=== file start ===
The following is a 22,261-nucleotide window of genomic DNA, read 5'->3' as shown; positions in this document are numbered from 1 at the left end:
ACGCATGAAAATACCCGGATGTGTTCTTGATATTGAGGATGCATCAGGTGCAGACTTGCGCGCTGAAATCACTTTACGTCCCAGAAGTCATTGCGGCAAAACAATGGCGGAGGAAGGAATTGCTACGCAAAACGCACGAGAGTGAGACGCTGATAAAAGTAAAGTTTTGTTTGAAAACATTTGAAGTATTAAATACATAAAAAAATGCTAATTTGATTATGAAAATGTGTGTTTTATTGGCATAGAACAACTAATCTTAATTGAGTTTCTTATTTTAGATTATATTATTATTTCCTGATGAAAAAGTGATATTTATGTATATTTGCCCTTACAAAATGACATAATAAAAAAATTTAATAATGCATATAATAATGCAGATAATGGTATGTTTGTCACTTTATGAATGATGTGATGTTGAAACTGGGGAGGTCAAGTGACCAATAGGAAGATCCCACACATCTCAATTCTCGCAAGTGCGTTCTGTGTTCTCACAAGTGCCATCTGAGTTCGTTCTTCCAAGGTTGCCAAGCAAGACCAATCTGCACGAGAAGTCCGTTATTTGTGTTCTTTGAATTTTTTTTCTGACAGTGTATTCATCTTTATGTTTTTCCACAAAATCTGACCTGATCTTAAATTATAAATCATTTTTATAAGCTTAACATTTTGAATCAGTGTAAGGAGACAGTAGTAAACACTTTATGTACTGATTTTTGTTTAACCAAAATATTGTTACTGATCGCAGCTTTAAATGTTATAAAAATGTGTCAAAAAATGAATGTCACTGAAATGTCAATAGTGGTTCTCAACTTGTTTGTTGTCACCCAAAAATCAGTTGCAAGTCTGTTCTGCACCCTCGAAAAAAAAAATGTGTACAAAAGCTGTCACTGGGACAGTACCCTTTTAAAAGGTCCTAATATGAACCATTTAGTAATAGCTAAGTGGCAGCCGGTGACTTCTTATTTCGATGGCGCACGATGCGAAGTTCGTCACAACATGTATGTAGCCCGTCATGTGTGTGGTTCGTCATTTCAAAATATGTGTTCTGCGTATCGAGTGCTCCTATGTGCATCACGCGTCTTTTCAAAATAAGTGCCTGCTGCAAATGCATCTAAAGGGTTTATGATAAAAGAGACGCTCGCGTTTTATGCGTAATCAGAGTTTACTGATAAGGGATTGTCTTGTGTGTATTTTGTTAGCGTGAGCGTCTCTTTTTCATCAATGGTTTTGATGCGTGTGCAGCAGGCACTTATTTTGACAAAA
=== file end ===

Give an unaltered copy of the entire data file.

The following is a 22,261-nucleotide window of genomic DNA, read 5'->3' as shown; positions in this document are numbered from 1 at the left end:
ACGCATGAAAATACCCGGATGTGTTCTTGATATTGAGGATGCATCAGGTGCAGACTTGCGCGCTGAAATCACTTTACGTCCCAGAAGTCATTGCGGCAAAACAATGGCGGAGGAAGGAATTGCTACGCAAAACGCACGAGAGTGAGACGCTGATAAAAGTAAAGTTTTGTTTGAAAACATTTGAAGTATTAAATACATAAAAAAATGCTAATTTGATTATGAAAATGTGTGTTTTATTGGCATAGAACAACTAATCTTAATTGAGTTTCTTATTTTAGATTATATTATTATTTCCTGATGAAAAAGTGATATTTATGTATATTTGCCCTTACAAAATGACATAATAAAAAAATTTAATAATGCATATAATAATGCAGATAATGGTATGTTTGTCACTTTATGAATGATGTGATGTTGAAACTGGGGAGGTCAAGTGACCAATAGGAAGATCCCACACATCTCAATTCTCGCAAGTGCGTTCTGTGTTCTCACAAGTGCCATCTGAGTTCGTTCTTCCAAGGTTGCCAAGCAAGACCAATCTGCACGAGAAGTCCGTTATTTGTGTTCTTTGAATTTTTTTTCTGACAGTGTATTCATCTTTATGTTTTTCCACAAAATCTGACCTGATCTTAAATTATAAATCATTTTTATAAGCTTAACATTTTGAATCAGTGTAAGGAGACAGTAGTAAACACTTTATGTACTGATTTTTGTTTAACCAAAATATTGTTACTGATCGCAGCTTTAAATGTTATAAAAATGTGTCAAAAAATGAATGTCACTGAAATGTCAATAGTGGTTCTCAACTTGTTTGTTGTCACCCAAAAATCAGTTGCAAGTCTGTTCTGCACCCTCGAAAAAAAAAATGTGTACAAAAGCTGTCACTGGGACAGTACCCTTTTAAAAGGTCCTAATATGAACCATTTAGTAATAGCTAAGTGGCAGCCGGTGACTTCTTATTTCGATGGCGCACGATGCGAAGTTCGTCACAACATGTATGTAGCCCGTCATGTGTGTGGTTCGTCATTTCAAAATATGTGTTCTGCGTATCGAGTGCTCCTATGTGCATCACGCGTCTTTTCAAAATAAGTGCCTGCTGCAAATGCATCTAAAGGGTTTATGATAAAAGAGACGCTCGCGTTTTATGCGTAATCAGAGTTTACTGATAAGGGATTGTCTTGTGTGTATTTTGTTAGCGTGAGCGTCTCTTTTTCATCAATGGTTTTGATGCGTGTGCAGCAGGCACTTATTTTGACAAAA